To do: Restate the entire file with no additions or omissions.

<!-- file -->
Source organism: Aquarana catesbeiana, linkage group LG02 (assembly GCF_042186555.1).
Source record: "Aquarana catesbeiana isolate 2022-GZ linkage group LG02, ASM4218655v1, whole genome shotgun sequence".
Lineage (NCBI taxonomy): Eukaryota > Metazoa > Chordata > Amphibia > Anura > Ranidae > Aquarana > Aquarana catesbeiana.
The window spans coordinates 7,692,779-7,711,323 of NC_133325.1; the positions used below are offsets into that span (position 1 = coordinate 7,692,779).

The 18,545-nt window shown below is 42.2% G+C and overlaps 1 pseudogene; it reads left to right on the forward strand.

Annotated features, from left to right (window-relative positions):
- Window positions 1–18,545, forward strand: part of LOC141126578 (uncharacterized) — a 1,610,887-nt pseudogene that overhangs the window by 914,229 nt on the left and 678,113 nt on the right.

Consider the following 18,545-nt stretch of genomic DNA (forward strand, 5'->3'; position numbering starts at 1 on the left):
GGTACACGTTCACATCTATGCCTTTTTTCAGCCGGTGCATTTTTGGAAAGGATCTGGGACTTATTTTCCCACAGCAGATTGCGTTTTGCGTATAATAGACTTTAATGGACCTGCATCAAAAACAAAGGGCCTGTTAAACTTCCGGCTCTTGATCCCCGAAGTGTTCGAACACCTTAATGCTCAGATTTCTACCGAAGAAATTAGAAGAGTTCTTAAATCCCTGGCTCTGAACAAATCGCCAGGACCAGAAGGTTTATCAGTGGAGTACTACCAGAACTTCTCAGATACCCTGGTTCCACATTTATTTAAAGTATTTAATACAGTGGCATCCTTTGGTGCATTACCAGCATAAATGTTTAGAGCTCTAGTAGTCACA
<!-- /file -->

Source organism: Aquarana catesbeiana, linkage group LG02 (assembly GCF_042186555.1).
Source record: "Aquarana catesbeiana isolate 2022-GZ linkage group LG02, ASM4218655v1, whole genome shotgun sequence".
Lineage (NCBI taxonomy): Eukaryota > Metazoa > Chordata > Amphibia > Anura > Ranidae > Aquarana > Aquarana catesbeiana.
The window spans coordinates 7,692,779-7,711,323 of NC_133325.1; the positions used below are offsets into that span (position 1 = coordinate 7,692,779).

The 18,545-nt window shown below is 42.2% G+C and overlaps 1 pseudogene; it reads left to right on the forward strand.

Annotated features, from left to right (window-relative positions):
- Window positions 1–18,545, forward strand: part of LOC141126578 (uncharacterized) — a 1,610,887-nt pseudogene that overhangs the window by 914,229 nt on the left and 678,113 nt on the right.

Consider the following 18,545-nt stretch of genomic DNA (forward strand, 5'->3'; position numbering starts at 1 on the left):
GGTACACGTTCACATCTATGCCTTTTTTCAGCCGGTGCATTTTTGGAAAGGATCTGGGACTTATTTTCCCACAGCAGATTGCGTTTTGCGTATAATAGACTTTAATGGACCTGCATCAAAAACAAAGGGCCTGTTAAACTTCCGGCTCTTGATCCCCGAAGTGTTCGAACACCTTAATGCTCAGATTTCTACCGAAGAAATTAGAAGAGTTCTTAAATCCCTGGCTCTGAACAAATCGCCAGGACCAGAAGGTTTATCAGTGGAGTACTACCAGAACTTCTCAGATACCCTGGTTCCACATTTATTTAAAGTATTTAATACAGTGGCATCCTTTGGTGCATTACCAGCATAAATGTTTAGAGCTCTAGTAGTCACA